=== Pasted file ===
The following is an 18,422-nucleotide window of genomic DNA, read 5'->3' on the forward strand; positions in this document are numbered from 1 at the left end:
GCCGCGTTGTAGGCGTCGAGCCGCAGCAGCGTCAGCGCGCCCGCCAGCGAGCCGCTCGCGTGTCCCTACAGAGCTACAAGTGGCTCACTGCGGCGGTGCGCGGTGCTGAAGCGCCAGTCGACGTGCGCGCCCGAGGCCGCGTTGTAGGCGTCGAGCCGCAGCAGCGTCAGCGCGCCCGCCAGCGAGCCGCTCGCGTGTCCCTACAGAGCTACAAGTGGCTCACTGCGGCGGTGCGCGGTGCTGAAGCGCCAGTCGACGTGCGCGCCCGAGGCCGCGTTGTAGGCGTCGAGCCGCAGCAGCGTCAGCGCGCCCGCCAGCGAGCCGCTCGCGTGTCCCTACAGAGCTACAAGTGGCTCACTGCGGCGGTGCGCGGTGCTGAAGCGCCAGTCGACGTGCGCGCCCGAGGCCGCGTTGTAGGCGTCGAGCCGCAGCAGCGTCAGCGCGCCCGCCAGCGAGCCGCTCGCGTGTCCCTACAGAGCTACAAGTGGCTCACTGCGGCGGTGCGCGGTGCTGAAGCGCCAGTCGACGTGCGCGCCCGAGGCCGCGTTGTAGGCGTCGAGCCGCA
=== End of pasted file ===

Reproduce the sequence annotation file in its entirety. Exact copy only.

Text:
The following is an 18,422-nucleotide window of genomic DNA, read 5'->3' on the forward strand; positions in this document are numbered from 1 at the left end:
GCCGCGTTGTAGGCGTCGAGCCGCAGCAGCGTCAGCGCGCCCGCCAGCGAGCCGCTCGCGTGTCCCTACAGAGCTACAAGTGGCTCACTGCGGCGGTGCGCGGTGCTGAAGCGCCAGTCGACGTGCGCGCCCGAGGCCGCGTTGTAGGCGTCGAGCCGCAGCAGCGTCAGCGCGCCCGCCAGCGAGCCGCTCGCGTGTCCCTACAGAGCTACAAGTGGCTCACTGCGGCGGTGCGCGGTGCTGAAGCGCCAGTCGACGTGCGCGCCCGAGGCCGCGTTGTAGGCGTCGAGCCGCAGCAGCGTCAGCGCGCCCGCCAGCGAGCCGCTCGCGTGTCCCTACAGAGCTACAAGTGGCTCACTGCGGCGGTGCGCGGTGCTGAAGCGCCAGTCGACGTGCGCGCCCGAGGCCGCGTTGTAGGCGTCGAGCCGCAGCAGCGTCAGCGCGCCCGCCAGCGAGCCGCTCGCGTGTCCCTACAGAGCTACAAGTGGCTCACTGCGGCGGTGCGCGGTGCTGAAGCGCCAGTCGACGTGCGCGCCCGAGGCCGCGTTGTAGGCGTCGAGCCGCA